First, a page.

Mark Zuckerberg And Priscilla Chan’s Fund Dishes out $24 Million To Train African Engineers

For its first lead investment, Mark Zuckerberg and Dr. Priscilla Chan’s social issues-minded fund is looking to help startup Andela train more engineers in Africa to get tech jobs.

The Chan Zuckerberg Initiative is leading a new $24 million Series B round of funding into Andela, the first lead investment for the fund set up by Facebook’s billionaire founder and his wife, a trained pediatrician, last year. Venture firm GV joined the round, alongside existing investors Spark Capital, Omidyar Network, Learn Capital and CRE Ventures.

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Andela has trained just under 200 engineers in its two years in operation, accepting them from a pool of 40,000 applicants and giving them six months of intensive training before sending them to spend two weeks at technology partners. After that, the Andela developers sign on to those companies full-time, working out of Andela campuses it operates in Lagos and Nairobi.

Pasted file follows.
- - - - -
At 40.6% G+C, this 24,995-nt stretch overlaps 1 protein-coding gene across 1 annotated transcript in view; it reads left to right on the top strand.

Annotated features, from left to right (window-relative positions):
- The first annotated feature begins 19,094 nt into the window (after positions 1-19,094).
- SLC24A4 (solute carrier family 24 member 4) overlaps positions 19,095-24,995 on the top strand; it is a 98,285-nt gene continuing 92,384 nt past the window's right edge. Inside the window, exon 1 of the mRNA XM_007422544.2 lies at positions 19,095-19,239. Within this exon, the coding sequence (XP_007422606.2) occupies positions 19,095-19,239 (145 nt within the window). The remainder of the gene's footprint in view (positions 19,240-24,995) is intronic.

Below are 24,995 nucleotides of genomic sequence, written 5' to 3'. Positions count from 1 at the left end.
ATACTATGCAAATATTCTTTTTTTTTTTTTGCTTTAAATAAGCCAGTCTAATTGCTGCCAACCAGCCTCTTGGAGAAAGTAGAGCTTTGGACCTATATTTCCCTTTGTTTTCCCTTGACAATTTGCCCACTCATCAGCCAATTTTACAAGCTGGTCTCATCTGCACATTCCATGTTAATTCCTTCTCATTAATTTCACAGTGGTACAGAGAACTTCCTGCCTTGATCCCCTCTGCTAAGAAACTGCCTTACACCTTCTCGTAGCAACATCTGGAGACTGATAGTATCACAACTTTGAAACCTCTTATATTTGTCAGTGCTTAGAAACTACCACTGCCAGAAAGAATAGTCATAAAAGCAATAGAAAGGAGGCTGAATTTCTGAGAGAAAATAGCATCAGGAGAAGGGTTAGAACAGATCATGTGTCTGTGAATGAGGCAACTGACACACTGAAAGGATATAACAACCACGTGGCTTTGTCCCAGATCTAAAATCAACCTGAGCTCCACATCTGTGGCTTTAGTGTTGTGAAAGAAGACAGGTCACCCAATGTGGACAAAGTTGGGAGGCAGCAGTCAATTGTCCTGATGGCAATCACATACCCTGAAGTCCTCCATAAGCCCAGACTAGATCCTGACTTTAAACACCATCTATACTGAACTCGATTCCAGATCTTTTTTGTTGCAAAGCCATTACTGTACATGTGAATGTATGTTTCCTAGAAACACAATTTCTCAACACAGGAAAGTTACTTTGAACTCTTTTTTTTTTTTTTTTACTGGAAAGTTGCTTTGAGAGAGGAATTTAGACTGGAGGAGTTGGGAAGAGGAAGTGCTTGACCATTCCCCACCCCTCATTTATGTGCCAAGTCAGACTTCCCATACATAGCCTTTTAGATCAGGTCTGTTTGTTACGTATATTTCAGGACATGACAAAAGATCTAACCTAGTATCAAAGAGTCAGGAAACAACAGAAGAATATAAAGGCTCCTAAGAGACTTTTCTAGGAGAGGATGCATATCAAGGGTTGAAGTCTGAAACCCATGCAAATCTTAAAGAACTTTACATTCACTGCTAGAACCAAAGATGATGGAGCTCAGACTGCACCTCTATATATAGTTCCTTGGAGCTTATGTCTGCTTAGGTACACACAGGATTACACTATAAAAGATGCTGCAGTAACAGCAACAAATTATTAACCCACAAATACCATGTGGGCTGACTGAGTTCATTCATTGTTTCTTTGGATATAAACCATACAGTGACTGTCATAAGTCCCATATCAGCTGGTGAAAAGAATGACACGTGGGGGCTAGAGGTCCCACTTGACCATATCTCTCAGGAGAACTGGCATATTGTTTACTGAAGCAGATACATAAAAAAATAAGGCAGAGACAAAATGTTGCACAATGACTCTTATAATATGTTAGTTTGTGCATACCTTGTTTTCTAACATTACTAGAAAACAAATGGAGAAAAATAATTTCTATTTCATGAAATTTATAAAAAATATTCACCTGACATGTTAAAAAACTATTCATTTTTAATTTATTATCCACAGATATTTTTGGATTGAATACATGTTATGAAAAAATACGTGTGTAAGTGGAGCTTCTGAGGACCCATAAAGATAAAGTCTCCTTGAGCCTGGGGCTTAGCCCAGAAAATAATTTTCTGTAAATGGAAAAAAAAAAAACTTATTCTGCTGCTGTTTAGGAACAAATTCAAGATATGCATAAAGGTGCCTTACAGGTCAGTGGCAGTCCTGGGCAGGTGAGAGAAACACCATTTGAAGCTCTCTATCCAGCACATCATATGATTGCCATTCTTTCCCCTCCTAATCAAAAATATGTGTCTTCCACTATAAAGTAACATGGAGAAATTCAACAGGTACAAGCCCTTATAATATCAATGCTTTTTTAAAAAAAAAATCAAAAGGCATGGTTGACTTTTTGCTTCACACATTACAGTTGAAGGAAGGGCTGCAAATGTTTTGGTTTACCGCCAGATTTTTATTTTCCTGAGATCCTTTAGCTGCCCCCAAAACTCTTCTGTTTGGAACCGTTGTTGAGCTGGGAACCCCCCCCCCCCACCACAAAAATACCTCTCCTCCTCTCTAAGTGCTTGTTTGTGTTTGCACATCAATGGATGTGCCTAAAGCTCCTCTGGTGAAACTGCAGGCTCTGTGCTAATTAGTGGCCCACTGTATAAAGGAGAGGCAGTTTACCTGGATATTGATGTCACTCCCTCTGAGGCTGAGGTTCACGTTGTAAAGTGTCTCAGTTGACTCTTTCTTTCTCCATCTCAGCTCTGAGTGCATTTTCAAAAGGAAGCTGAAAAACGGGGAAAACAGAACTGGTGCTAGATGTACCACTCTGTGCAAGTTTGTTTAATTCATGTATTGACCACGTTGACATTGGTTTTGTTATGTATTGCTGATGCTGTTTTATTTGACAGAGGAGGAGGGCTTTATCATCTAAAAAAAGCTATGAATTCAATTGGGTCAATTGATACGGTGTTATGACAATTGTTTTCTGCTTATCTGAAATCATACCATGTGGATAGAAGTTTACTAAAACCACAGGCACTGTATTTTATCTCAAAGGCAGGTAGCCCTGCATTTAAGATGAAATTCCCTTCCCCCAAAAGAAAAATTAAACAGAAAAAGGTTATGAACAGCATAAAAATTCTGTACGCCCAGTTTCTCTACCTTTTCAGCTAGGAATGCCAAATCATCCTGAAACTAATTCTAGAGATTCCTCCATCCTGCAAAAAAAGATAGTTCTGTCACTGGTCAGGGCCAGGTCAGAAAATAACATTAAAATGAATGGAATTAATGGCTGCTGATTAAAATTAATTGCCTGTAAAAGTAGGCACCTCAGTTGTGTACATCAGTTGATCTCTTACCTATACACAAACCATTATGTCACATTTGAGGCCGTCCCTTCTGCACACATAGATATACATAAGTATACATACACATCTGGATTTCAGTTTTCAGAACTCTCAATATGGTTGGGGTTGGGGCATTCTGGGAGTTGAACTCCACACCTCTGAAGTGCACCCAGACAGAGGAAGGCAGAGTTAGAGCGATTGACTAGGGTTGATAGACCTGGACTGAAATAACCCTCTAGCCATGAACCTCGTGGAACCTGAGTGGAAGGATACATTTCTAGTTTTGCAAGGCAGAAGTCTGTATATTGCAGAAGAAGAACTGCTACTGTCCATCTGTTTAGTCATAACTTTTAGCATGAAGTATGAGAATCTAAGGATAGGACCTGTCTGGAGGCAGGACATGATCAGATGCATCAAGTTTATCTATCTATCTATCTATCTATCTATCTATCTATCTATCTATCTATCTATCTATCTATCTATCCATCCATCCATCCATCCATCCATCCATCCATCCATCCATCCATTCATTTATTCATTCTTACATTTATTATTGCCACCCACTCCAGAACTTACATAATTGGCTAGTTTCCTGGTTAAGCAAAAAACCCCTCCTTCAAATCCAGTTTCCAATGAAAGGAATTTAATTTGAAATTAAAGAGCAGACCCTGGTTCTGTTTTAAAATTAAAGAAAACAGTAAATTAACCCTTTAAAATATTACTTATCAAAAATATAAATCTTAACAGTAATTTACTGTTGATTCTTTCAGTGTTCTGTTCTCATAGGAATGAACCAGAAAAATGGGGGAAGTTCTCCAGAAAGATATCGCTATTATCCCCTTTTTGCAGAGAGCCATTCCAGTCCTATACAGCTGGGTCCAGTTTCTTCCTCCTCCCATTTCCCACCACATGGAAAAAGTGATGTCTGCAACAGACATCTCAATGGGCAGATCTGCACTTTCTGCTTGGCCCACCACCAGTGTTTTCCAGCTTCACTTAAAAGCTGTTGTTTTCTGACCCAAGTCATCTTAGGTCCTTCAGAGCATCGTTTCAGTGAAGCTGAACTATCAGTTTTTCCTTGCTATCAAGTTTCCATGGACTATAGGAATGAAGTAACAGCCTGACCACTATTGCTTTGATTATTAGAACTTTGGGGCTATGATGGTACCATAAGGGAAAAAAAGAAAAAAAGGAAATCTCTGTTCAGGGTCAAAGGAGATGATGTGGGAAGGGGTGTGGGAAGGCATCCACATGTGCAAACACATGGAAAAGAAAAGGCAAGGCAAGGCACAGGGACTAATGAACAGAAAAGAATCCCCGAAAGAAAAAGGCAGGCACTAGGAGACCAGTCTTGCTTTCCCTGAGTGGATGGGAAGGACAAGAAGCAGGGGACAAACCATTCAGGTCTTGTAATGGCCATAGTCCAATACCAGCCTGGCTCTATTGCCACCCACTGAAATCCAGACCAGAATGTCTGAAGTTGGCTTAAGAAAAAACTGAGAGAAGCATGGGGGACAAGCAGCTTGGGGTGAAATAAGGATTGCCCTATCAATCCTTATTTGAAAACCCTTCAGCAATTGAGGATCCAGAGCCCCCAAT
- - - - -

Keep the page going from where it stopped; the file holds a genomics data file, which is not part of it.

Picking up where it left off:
“The goal is to cultivate a next generation of founders and CTOs of great companies across Africa,” says CEO Jeremy Johnson, who made the Forbes 30 Under 30 list in 2012 for a previous startup, 2U and cofounded Andela with Iyin Aboyeji in 2014.

Andela wasn’t looking to raise the money just yet, says Johnson, but after meeting the CZI team at an event hosted by the startup’s previous investors at Learn Capital, Johnson met directly with Zuckerberg. “My first thought was, how seriously is he really taking this, and how much do he and Priscilla really care?” says Johnson.